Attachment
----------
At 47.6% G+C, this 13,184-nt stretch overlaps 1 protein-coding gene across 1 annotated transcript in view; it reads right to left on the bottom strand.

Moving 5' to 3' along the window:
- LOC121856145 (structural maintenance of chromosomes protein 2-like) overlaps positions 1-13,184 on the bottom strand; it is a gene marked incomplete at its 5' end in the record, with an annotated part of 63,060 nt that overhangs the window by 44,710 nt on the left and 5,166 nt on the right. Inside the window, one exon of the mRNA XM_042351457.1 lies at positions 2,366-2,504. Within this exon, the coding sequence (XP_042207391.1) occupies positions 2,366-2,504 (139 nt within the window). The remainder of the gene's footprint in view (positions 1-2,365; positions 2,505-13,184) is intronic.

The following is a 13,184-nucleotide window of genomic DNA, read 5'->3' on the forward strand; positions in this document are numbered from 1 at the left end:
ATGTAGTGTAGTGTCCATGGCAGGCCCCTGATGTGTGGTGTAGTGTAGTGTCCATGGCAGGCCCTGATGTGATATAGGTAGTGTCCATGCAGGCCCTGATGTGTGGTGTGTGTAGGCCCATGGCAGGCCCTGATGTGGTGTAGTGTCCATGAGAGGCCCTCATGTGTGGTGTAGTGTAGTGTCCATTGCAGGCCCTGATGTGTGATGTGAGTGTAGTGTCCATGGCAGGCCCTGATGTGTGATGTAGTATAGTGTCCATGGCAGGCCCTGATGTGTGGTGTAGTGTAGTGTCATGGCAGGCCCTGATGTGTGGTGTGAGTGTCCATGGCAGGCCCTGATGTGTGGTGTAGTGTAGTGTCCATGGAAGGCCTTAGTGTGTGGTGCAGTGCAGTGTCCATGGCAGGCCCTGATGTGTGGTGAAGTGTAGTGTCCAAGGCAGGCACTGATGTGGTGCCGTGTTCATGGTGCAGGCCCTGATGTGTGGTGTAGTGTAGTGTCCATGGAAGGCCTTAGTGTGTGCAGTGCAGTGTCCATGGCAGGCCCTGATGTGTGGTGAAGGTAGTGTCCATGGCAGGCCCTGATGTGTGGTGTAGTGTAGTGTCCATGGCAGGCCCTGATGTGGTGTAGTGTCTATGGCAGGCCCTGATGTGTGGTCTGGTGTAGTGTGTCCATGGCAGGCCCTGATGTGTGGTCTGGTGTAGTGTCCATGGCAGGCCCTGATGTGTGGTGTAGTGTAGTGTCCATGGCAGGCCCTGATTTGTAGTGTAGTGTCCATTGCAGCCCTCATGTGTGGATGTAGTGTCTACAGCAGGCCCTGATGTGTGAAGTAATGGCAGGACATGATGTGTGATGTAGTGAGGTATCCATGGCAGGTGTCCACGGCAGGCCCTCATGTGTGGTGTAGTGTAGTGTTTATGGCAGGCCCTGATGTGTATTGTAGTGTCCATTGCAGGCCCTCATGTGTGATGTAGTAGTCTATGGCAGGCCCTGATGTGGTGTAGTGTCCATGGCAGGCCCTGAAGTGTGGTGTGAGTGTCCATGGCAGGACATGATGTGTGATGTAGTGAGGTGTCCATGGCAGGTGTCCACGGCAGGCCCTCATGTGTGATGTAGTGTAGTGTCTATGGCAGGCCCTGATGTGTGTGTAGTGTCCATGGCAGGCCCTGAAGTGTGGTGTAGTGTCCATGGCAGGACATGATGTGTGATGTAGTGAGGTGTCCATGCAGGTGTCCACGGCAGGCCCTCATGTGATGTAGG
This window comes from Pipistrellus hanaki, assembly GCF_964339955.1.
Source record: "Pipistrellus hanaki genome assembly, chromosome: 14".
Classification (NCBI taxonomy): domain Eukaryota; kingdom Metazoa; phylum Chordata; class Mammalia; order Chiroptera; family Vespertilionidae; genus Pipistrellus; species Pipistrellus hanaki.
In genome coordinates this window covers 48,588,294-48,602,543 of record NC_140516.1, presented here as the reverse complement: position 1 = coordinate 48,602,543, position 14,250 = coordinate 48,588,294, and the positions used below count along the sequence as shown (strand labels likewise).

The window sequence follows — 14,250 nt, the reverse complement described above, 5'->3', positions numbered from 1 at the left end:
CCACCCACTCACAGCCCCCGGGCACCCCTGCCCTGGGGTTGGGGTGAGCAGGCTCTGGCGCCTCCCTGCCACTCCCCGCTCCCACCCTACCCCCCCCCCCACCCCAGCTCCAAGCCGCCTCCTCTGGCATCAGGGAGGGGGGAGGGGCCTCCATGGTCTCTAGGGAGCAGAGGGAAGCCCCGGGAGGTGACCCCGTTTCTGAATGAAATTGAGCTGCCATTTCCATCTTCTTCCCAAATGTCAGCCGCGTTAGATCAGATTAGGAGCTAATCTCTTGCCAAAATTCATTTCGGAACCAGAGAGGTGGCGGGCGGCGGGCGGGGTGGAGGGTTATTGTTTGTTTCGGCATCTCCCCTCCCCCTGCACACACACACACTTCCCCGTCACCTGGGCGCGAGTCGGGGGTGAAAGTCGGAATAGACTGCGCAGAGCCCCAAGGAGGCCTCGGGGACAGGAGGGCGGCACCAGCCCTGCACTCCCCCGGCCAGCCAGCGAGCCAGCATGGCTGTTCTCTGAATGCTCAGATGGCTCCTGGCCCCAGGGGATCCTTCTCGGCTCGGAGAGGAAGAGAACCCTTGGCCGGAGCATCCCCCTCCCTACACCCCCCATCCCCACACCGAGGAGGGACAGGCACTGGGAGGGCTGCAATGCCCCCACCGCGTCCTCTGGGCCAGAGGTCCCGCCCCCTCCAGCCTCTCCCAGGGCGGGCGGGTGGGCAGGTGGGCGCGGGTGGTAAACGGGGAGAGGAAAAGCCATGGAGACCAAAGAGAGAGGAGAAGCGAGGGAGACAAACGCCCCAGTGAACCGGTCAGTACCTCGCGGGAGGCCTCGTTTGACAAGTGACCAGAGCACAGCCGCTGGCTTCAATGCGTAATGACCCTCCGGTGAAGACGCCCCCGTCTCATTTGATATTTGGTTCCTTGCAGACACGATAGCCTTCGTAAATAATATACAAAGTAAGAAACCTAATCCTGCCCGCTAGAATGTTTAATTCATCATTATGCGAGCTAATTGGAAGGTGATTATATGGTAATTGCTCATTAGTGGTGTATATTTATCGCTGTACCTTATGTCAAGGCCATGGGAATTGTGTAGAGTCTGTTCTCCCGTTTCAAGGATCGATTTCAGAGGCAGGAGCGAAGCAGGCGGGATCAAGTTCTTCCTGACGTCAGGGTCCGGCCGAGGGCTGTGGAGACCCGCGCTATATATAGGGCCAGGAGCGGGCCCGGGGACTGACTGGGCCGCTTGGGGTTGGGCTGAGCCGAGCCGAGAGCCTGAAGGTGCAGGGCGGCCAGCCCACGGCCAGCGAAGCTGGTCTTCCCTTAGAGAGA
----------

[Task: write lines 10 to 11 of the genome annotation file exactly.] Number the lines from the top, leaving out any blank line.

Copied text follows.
The window sequence follows — 14,250 nt, the reverse complement described above, 5'->3', positions numbered from 1 at the left end:
CCACCCACTCACAGCCCCCGGGCACCCCTGCCCTGGGGTTGGGGTGAGCAGGCTCTGGCGCCTCCCTGCCACTCCCCGCTCCCACCCTACCCCCCCCCCCACCCCAGCTCCAAGCCGCCTCCTCTGGCATCAGGGAGGGGGGAGGGGCCTCCATGGTCTCTAGGGAGCAGAGGGAAGCCCCGGGAGGTGACCCCGTTTCTGAATGAAATTGAGCTGCCATTTCCATCTTCTTCCCAAATGTCAGCCGCGTTAGATCAGATTAGGAGCTAATCTCTTGCCAAAATTCATTTCGGAACCAGAGAGGTGGCGGGCGGCGGGCGGGGTGGAGGGTTATTGTTTGTTTCGGCATCTCCCCTCCCCCTGCACACACACACACTTCCCCGTCACCTGGGCGCGAGTCGGGGGTGAAAGTCGGAATAGACTGCGCAGAGCCCCAAGGAGGCCTCGGGGACAGGAGGGCGGCACCAGCCCTGCACTCCCCCGGCCAGCCAGCGAGCCAGCATGGCTGTTCTCTGAATGCTCAGATGGCTCCTGGCCCCAGGGGATCCTTCTCGGCTCGGAGAGGAAGAGAACCCTTGGCCGGAGCATCCCCCTCCCTACACCCCCCATCCCCACACCGAGGAGGGACAGGCACTGGGAGGGCTGCAATGCCCCCACCGCGTCCTCTGGGCCAGAGGTCCCGCCCCCTCCAGCCTCTCCCAGGGCGGGCGGGTGGGCAGGTGGGCGCGGGTGGTAAACGGGGAGAGGAAAAGCCATGGAGACCAAAGAGAGAGGAGAAGCGAGGGAGACAAACGCCCCAGTGAACCGGTCAGTACCTCGCGGGAGGCCTCGTTTGACAAGTGACCAGAGCACAGCCGCTGGCTTCAATGCGTAATGACCCTCCGGTGAAGACGCCCCCGTCTCATTTGATATTTGGTTCCTTGCAGACACGATAGCCTTCGTAAATAATATACAAAGTAAGAAACCTAATCCTGCCCGCTAGAATGTTTAATTCATCATTATGCGAGCTAATTGGAAGGTGATTATATGGTAATTGCTCATTAGTGGTGTATATTTATCGCTGTACCTTATGTCAAGGCCATGGGAATTGTGTAGAGTCTGTTCTCCCGTTTCAAGGATCGATTTCAGAGGCAGGAGCGAAGCAGGCGGGATCAAGTTCTTCCTGACGTCAGGGTCCGGCCGAGGGCTGTGGAGACCCGCGCTATATATAGGGCCAGGAGCGGGCCCGGGGACTGACTGGGCCGCTTGGGGTTGGGCTGAGCCGAGCCGAGAGCCTGAAGGTGCAGGGCGGCCAGCCCACGGCCAGCGAAGCTGGTCTTCCCTTAGAGAGA